The interior, at first glance, looks to be elegant due to the large touchscreen in the center of the dash and the smaller number of buttons to give a clean look. The infotainment screen is mounted high and the buttons can be easily pressed, no matter how bumpy the road is. The satellite navigation is also placed in a way that it can be easily accessed while driving.


The front seats are comfortable, but some people might feel that it is situated a bit too high. There is ample space to stretch out your legs and the seats are somewhat supportive on longer drives. Move to the rear, and you will be pleasantly surprised at the amount of space available for the passengers


Specifications and Features:

As with any mid-level car, the Suzuki Baleno is a blend of solid features and specifications. The GL variant is equipped with power windows and steering, cruise control, electric mirrors, a rear camera that comes handy when you are reversing, halogen headlights, air-conditioning, and 15-inch steel wheels. Impressive, right?


You also get a 7.0-inch touchscreen, and the infotainment system includes compatibility for both Android and Apple CarPlay. Surprisingly, you also get satellite navigation included in the base model. Where Suzuki has managed to include many of the top features that you would expect in a car, there are some essentials missing that you wish should be there. For instance, there are no parking sensors and no adjustment whatsoever on the steering wheel. Also absent are LED headlights and alloy wheels, which are only available as optional.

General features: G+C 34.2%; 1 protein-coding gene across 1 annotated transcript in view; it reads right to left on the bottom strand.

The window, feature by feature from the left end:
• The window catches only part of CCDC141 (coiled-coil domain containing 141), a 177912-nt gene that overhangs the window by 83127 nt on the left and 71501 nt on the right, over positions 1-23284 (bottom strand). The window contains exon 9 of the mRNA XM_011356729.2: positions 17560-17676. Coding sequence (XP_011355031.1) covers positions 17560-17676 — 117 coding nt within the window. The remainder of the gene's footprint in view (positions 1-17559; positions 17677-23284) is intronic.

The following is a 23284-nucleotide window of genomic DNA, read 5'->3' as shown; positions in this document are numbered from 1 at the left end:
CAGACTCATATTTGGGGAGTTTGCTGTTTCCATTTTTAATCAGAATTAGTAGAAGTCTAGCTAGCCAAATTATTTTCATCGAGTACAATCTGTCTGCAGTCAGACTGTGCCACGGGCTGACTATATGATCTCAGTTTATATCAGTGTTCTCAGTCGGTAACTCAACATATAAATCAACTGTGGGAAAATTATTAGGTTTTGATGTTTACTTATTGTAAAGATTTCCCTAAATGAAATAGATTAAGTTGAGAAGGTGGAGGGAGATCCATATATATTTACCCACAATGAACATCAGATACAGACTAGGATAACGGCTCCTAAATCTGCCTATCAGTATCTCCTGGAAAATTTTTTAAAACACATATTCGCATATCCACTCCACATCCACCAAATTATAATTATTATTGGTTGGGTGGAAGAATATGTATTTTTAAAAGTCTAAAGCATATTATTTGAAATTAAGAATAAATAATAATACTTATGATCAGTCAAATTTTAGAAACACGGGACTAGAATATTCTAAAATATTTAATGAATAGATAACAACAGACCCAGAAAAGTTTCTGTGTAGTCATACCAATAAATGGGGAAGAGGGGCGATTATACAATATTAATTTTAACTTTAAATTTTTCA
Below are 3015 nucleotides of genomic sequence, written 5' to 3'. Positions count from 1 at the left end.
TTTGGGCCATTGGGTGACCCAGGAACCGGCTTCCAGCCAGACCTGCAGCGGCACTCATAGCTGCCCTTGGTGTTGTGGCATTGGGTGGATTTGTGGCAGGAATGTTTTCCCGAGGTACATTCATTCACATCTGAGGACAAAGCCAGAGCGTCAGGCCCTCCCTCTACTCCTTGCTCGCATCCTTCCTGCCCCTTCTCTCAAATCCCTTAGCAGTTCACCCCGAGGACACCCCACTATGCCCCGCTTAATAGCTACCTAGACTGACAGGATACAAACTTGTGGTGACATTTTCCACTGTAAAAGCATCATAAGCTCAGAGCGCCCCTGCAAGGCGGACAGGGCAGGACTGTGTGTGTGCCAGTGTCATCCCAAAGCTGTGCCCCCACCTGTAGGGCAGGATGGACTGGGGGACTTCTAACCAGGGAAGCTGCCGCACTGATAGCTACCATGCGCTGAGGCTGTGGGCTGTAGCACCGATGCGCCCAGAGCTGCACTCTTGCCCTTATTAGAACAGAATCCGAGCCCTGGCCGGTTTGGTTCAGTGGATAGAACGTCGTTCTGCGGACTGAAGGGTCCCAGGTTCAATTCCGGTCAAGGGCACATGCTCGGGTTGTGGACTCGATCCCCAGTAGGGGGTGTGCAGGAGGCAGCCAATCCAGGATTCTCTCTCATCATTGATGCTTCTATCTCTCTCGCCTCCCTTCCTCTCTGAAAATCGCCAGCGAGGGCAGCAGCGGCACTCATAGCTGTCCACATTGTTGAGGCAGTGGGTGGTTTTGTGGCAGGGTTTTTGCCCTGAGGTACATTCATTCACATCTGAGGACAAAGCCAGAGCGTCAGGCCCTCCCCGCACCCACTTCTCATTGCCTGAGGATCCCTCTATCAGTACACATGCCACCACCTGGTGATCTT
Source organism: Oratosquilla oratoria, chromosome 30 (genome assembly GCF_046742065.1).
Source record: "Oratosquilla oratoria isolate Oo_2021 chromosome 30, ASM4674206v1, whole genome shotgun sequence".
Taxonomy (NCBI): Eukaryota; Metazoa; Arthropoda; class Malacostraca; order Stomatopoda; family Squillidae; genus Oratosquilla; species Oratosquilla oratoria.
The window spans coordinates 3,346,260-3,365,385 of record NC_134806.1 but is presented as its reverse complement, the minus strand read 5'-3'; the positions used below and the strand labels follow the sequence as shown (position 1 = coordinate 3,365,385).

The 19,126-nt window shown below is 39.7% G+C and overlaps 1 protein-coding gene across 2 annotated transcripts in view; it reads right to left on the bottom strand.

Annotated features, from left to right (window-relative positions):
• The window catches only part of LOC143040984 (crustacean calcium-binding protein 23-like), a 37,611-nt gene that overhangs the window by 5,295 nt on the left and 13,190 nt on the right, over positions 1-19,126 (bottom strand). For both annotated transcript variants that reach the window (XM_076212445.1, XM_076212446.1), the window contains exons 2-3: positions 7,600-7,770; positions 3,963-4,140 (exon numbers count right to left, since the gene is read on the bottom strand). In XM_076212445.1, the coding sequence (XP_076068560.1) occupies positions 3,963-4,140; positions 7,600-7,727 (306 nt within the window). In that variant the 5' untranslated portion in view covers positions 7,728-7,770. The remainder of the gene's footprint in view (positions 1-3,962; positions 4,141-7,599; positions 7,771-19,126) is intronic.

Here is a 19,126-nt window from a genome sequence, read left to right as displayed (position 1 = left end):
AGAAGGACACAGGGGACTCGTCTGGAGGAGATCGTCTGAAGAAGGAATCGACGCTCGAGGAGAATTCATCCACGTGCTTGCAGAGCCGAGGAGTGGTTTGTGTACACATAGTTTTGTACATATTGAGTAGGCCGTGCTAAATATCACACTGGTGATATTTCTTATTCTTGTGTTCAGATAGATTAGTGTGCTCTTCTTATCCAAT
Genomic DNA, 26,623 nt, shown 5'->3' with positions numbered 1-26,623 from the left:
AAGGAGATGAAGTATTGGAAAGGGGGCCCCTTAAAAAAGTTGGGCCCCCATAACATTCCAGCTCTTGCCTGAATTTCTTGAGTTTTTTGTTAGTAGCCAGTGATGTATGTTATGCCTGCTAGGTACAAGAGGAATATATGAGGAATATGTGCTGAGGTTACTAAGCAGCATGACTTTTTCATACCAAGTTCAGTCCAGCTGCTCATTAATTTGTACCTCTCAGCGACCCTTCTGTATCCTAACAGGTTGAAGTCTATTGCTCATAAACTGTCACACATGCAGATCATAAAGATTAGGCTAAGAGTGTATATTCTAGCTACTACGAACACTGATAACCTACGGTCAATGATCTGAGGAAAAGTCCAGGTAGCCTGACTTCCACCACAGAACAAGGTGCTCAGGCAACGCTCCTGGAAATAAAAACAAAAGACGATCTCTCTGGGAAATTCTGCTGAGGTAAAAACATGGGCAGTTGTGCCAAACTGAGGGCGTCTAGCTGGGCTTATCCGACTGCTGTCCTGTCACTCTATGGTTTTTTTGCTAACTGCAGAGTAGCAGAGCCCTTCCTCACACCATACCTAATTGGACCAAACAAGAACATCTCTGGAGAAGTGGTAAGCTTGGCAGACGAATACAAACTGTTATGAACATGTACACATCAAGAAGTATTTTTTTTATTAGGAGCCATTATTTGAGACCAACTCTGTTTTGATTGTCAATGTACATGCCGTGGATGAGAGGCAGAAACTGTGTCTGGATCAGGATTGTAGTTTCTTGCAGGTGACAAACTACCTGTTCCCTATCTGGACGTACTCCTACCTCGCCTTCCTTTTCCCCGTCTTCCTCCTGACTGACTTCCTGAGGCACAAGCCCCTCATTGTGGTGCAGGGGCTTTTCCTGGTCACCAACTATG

Suzuki Baleno Price:

The Suzuki Baleno GX is offered at a base price of $16,990 which is both attractive and affordable when compared to other cars in the same class. If you go for the five-speed manual transmission, you save an additional grand.


The slightly pricier variant Baleno GLX cost around $18,000, and for the additional two grand you get some more features and bells. The GLX is only available in automatic transmission. The Suzuki Baleno is offered in two basic colors which are Fire Red and the Arctic White. Or you can pay an extra $500 to get any of the three premium colors, namely Stargaze Blue Metallic, Premium Silver, or the Granite Grey.


Final Verdict:

If you consider the practicality that the Suzuki Baleno offers, the ample cabin space, and the satisfying finish, the price may seem seductive and attractive. But when considering the safety features, you might be forced to think again.


In some parts of the World, such as India where the Baleno is being manufactured, the safety features may not be such a big issue since they focus less on safety and more on practicality. But here in Australia, this is a big deal and maybe one of the primary reasons that the Baleno failed to live up to expectations that were left by the Suzuki Swift.


Overall, the Suzuki Baleno is a comfortable ride, with a spacious interior and boot, which makes it ideal as a family car. The standard equipment is also a high selling point. But the interior quality is not up to the mark when you compare to rivals, and the steering does feel vague at times.